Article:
General, knitting patterns

How to make a knitted crown (and rock your inner May Queen)

As Spring has now sprung on UK shores (and we do have a royal wedding coming up) I thought it was about time I had my own flower crown. So I spent May Day embracing my inner May Queen by knitting an appropriate head piece. My idea was to adorn it with some wild flowers (weeds to some) not realising that most people were spending their bank holiday manicuring their lawns and verges. Thankfully I was able to find a few unkempt patches to gather a few daisies and buttercups which had managed to avoid the Big Mow only to end up in my fairy photoshoot!

Knit a crown
Yes, your majesty?

This crown is easy to make and involves a small amount of a double knit yarn (mine is shown in Sirdar cotton DK). You will also need a 3.25mm circular needle (or alternative to achieve the required tension) and a couple of stitch markers. I decorated the tips of my crown spikes, of which there are seven, with a metal bead. With a tension of 22sts to 10cm, the crown has a 48cm circumference and is shown on an average sized adult female head of 55.5cm/22in.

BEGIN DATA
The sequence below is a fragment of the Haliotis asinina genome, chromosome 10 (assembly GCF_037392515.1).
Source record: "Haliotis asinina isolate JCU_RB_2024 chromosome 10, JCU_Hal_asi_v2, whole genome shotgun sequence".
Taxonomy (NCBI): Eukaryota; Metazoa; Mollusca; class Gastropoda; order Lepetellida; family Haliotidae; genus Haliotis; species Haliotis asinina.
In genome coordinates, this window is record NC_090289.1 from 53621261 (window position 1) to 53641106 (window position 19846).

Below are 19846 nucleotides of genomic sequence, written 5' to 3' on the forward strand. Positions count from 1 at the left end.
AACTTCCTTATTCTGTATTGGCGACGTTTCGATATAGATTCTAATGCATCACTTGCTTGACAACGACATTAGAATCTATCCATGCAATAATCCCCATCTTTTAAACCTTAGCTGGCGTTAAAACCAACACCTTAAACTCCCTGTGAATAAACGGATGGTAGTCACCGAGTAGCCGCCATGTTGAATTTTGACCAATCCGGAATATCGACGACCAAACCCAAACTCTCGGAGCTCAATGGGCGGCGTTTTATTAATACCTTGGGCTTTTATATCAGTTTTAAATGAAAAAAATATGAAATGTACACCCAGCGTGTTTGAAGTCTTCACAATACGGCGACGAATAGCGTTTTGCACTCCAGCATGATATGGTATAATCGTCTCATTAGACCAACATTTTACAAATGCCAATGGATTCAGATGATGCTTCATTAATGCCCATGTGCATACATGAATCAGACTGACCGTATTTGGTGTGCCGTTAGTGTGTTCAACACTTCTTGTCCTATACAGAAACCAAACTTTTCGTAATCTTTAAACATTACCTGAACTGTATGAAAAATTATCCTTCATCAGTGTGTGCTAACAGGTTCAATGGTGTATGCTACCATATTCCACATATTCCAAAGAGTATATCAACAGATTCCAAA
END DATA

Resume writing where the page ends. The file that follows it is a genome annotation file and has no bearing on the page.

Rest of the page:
Working the rim

Cast on 105sts on to a 3.25mm circular needle and join to work in the round, placing marker to indicate the start of the round.

Work 20 rounds of garter stitch (alternating a knit round with a purl round).

Working the spikes

Now change from working in the round to working back and forth on each spike in turn while leaving the remaining stitches on the circular needle until needed. The spikes require a double centred decrease, an s2kp, which is worked as follows: slip nxt 2 sts together knitwise, k1, pass slipped sts over. 2 sts decreased. Please note that you will need to develop a suitable marker replacement tactic as the central stitch gets absorbed into the stitch in front and the stitch behind with this decrease.